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Surg Infect (Larchmt). 2011 Jun;12(3):169-77. doi: 10.1089/sur.2011.036. Epub 2011 Jul 18.

Reducing the risk of surgical site infections: did we really think SCIP was going to lead us to the promised land?

Author information

1
Surgical Microbiology Research Laboratory, Medical College of Wisconsin, Milwaukee, Wisconsin 53226, USA. edmiston@mcw.edu

Abstract

BACKGROUND:

Surgical site infections (SSIs) are associated with substantial patient morbidity and death. It is estimated that 750,000-1 million SSIs occur in the U.S. each year, utilizing 3.7 million extra hospital days and costing more than $1.6 billion in excess hospital charges.

METHOD:

Review of pertinent English-language literature.

RESULTS:

The Surgical Care Improvement Project (SCIP) was embraced as a "one-size-fits-all" strategy to reduce postoperative infectious morbidity 25% by 2010. Unfortunately, the evidence suggests that SCIP by itself has had little efficacy in reducing the overall risk of SSI. Whereas the SCIP initiative represents a first national effort to focus on reducing postoperative infectious morbidity and deaths, it fails to consider salient risk factors such as body mass index and selected surgical practices, including tourniquet application prior to incision.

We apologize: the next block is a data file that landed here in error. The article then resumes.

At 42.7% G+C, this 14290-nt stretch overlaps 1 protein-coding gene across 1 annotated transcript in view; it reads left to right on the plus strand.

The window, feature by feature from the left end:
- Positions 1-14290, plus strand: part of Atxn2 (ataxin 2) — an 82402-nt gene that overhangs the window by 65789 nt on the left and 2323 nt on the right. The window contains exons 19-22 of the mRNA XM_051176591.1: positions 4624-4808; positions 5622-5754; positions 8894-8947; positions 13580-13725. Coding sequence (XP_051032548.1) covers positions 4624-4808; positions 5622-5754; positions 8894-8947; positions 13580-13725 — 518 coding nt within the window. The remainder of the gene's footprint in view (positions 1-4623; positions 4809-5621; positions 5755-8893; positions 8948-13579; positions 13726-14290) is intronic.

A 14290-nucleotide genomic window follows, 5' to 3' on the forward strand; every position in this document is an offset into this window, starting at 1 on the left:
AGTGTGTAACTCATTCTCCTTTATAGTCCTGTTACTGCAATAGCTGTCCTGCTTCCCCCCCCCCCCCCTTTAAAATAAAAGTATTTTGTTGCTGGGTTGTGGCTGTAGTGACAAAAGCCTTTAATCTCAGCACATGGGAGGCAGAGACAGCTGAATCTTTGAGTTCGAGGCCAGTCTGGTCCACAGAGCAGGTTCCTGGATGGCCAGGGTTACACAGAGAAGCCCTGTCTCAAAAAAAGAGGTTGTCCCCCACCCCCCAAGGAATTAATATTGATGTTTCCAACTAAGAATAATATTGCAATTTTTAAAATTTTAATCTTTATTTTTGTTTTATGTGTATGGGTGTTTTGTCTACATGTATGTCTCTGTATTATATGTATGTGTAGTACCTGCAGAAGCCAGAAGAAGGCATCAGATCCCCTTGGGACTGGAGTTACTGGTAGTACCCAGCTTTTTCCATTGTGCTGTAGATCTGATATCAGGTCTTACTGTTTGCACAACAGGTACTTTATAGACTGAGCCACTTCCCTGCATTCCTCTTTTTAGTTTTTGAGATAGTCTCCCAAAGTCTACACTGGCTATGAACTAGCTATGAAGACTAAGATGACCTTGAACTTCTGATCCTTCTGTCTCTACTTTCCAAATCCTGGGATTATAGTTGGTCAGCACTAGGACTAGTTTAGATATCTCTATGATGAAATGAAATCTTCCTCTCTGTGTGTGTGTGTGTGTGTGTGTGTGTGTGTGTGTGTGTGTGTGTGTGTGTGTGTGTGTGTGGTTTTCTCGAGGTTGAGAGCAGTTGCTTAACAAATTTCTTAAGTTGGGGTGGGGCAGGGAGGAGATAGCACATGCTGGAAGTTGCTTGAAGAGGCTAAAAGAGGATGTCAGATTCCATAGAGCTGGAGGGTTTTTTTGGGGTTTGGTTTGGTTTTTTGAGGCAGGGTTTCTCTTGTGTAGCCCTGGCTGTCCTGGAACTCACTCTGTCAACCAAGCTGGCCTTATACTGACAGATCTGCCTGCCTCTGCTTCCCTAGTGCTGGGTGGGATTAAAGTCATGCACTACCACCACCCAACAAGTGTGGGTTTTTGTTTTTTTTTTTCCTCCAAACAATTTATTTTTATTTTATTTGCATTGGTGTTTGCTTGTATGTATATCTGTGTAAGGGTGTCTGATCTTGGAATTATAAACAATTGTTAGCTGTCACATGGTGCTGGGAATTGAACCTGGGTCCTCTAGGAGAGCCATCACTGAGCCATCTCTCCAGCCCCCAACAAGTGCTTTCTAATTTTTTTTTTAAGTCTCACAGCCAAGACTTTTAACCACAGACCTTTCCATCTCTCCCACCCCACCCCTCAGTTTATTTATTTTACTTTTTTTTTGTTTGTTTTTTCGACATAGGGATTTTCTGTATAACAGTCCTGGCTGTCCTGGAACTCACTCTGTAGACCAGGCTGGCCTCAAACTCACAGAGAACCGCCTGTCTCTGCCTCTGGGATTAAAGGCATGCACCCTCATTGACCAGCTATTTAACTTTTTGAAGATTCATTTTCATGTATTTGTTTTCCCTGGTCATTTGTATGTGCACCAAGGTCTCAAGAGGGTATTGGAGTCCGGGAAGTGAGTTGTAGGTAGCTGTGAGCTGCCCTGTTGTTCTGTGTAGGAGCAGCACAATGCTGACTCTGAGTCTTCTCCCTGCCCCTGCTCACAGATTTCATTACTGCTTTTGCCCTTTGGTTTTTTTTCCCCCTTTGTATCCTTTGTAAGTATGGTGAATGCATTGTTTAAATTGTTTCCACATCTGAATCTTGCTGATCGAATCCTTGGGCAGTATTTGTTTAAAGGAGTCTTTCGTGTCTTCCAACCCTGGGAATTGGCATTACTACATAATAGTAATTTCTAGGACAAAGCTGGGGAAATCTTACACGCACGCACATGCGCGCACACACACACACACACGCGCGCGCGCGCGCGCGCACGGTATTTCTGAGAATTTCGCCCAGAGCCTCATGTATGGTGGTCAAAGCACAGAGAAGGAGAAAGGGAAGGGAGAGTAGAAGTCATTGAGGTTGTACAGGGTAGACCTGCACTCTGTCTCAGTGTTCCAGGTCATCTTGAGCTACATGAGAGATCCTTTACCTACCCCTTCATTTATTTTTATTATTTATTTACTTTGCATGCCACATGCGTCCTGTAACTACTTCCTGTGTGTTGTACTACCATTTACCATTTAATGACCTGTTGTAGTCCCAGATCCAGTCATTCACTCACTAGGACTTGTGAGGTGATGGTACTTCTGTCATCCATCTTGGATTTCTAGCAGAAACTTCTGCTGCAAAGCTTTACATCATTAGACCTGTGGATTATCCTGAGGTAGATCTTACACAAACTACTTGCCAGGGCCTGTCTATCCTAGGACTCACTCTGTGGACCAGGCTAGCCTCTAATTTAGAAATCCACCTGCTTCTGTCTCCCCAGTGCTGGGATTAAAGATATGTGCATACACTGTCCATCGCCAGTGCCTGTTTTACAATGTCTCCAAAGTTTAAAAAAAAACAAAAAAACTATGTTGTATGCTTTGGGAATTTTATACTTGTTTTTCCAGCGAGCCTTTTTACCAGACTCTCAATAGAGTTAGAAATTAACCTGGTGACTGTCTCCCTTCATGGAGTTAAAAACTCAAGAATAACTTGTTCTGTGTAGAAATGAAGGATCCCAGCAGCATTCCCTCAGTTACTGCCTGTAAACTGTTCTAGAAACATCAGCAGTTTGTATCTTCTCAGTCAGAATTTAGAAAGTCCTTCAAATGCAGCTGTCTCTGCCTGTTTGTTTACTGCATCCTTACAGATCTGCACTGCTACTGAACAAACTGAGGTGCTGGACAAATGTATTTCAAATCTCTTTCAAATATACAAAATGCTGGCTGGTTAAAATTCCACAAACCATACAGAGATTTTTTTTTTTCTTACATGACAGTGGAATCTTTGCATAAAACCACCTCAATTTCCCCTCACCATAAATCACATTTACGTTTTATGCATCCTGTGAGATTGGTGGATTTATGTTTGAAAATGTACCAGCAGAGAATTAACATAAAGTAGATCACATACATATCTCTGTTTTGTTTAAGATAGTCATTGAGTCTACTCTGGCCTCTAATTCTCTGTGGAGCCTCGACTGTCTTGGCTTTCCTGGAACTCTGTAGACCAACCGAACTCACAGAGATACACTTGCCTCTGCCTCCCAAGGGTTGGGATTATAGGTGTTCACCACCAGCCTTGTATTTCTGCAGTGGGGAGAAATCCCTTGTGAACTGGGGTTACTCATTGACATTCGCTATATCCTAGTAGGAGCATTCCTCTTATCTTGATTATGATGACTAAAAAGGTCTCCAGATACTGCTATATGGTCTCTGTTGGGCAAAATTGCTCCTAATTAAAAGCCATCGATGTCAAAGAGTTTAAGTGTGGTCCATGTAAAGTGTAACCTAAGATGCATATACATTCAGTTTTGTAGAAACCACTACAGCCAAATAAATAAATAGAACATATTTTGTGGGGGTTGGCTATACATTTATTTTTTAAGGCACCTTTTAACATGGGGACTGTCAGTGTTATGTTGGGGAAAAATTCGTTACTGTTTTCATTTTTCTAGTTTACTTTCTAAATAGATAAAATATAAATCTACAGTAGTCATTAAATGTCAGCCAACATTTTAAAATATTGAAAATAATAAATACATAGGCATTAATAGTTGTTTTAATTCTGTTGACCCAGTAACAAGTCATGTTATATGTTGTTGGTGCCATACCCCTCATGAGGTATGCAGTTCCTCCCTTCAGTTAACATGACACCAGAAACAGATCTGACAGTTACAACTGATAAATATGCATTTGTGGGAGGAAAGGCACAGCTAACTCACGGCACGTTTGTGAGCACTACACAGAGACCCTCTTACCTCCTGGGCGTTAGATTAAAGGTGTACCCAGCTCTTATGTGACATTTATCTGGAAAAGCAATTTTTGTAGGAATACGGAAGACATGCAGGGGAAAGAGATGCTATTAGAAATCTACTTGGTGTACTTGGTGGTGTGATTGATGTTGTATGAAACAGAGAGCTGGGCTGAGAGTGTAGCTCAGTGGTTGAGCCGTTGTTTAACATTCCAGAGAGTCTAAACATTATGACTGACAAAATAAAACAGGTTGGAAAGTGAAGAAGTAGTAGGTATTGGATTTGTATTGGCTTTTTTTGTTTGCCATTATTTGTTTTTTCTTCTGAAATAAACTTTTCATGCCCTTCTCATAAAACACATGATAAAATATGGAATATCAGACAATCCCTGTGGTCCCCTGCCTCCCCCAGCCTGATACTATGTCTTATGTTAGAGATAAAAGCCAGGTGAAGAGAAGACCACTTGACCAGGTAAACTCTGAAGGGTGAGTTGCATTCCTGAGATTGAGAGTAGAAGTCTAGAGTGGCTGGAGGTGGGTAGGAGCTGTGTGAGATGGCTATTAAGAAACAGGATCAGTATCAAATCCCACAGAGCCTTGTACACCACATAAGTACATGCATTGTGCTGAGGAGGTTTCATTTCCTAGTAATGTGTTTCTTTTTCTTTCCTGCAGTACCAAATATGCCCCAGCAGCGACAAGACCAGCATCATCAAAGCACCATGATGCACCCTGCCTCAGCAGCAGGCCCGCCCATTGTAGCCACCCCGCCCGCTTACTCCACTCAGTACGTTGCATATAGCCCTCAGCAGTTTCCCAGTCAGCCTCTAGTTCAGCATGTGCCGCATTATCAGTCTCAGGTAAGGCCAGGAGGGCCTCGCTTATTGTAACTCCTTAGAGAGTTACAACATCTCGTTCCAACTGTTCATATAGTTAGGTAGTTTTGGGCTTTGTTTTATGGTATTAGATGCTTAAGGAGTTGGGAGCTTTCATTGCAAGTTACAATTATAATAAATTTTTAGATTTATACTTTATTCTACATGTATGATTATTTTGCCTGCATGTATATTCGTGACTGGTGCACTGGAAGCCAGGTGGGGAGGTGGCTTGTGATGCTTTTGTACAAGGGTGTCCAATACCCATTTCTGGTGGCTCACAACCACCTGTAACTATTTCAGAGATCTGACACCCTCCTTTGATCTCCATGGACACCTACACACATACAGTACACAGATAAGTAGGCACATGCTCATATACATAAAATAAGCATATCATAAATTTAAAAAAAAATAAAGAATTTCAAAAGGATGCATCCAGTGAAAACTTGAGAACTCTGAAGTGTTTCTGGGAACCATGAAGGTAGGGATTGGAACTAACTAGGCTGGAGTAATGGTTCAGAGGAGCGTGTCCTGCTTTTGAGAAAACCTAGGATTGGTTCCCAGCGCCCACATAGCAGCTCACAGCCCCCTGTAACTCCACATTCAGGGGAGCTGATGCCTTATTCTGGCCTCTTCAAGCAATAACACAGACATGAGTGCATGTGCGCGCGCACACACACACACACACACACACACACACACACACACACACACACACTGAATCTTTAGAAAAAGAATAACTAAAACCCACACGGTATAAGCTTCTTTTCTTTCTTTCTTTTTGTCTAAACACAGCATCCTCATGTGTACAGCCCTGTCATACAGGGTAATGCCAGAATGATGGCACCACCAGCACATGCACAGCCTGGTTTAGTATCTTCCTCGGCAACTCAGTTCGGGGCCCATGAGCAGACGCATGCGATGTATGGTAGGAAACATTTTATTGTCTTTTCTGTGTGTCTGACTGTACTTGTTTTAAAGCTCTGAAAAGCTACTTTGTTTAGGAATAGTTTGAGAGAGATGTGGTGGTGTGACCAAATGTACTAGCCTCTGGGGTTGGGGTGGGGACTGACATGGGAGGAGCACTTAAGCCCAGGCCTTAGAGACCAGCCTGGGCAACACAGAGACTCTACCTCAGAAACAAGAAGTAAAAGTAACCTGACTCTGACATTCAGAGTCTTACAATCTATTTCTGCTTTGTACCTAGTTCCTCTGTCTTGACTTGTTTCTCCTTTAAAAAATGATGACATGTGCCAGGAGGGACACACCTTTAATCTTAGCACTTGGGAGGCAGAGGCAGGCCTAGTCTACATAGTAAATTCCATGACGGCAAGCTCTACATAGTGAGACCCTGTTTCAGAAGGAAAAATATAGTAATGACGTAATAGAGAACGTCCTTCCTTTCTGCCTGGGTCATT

CONCLUSION:

Rather than focus on a single risk-reduction strategy, future efforts to improve surgical outcomes should embrace a "SCIP-plus" multi-faceted, tiered interventional strategy that includes pre-admission antiseptic showering, state-of-the-art skin antisepsis, innovative antimicrobial technology, active staphylococcal surveillance, and pharmacologic-physiologic considerations unique to selective patient populations.

Comment in

PMID:
21767147
DOI:
10.1089/sur.2011.036
[Indexed for MEDLINE]

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